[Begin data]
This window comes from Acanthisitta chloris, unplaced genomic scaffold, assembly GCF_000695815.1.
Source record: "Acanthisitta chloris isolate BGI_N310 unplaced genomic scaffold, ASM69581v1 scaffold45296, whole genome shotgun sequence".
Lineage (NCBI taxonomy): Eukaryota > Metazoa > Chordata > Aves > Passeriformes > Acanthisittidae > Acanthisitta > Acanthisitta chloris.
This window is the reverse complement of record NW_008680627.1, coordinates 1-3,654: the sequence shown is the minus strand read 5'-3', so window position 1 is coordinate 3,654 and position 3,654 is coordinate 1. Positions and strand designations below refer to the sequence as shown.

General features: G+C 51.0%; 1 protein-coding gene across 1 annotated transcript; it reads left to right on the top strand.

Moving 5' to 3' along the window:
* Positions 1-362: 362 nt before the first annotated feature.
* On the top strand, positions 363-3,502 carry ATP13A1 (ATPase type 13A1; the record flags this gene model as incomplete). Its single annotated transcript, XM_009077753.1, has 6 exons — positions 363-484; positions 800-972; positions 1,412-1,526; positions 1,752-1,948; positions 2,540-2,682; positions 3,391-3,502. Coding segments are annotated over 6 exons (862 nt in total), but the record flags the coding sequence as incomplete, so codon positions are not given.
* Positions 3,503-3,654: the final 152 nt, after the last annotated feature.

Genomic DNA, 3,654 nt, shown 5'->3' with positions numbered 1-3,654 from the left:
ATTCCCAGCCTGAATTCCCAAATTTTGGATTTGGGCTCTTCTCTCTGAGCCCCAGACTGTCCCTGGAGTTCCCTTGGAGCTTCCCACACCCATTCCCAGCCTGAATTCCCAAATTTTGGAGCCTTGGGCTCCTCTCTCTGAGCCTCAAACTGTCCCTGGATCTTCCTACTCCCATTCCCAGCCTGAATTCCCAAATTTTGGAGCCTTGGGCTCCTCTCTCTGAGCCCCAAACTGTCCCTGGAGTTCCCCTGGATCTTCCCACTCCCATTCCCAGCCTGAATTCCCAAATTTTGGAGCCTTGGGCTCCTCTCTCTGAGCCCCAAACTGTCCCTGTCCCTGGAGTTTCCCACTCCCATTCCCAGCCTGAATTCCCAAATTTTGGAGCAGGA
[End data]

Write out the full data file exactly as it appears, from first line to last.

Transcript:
This window comes from Acanthisitta chloris, unplaced genomic scaffold, assembly GCF_000695815.1.
Source record: "Acanthisitta chloris isolate BGI_N310 unplaced genomic scaffold, ASM69581v1 scaffold45296, whole genome shotgun sequence".
Lineage (NCBI taxonomy): Eukaryota > Metazoa > Chordata > Aves > Passeriformes > Acanthisittidae > Acanthisitta > Acanthisitta chloris.
This window is the reverse complement of record NW_008680627.1, coordinates 1-3,654: the sequence shown is the minus strand read 5'-3', so window position 1 is coordinate 3,654 and position 3,654 is coordinate 1. Positions and strand designations below refer to the sequence as shown.

General features: G+C 51.0%; 1 protein-coding gene across 1 annotated transcript; it reads left to right on the top strand.

Moving 5' to 3' along the window:
* Positions 1-362: 362 nt before the first annotated feature.
* On the top strand, positions 363-3,502 carry ATP13A1 (ATPase type 13A1; the record flags this gene model as incomplete). Its single annotated transcript, XM_009077753.1, has 6 exons — positions 363-484; positions 800-972; positions 1,412-1,526; positions 1,752-1,948; positions 2,540-2,682; positions 3,391-3,502. Coding segments are annotated over 6 exons (862 nt in total), but the record flags the coding sequence as incomplete, so codon positions are not given.
* Positions 3,503-3,654: the final 152 nt, after the last annotated feature.

Genomic DNA, 3,654 nt, shown 5'->3' with positions numbered 1-3,654 from the left:
ATTCCCAGCCTGAATTCCCAAATTTTGGATTTGGGCTCTTCTCTCTGAGCCCCAGACTGTCCCTGGAGTTCCCTTGGAGCTTCCCACACCCATTCCCAGCCTGAATTCCCAAATTTTGGAGCCTTGGGCTCCTCTCTCTGAGCCTCAAACTGTCCCTGGATCTTCCTACTCCCATTCCCAGCCTGAATTCCCAAATTTTGGAGCCTTGGGCTCCTCTCTCTGAGCCCCAAACTGTCCCTGGAGTTCCCCTGGATCTTCCCACTCCCATTCCCAGCCTGAATTCCCAAATTTTGGAGCCTTGGGCTCCTCTCTCTGAGCCCCAAACTGTCCCTGTCCCTGGAGTTTCCCACTCCCATTCCCAGCCTGAATTCCCAAATTTTGGAGCAGGA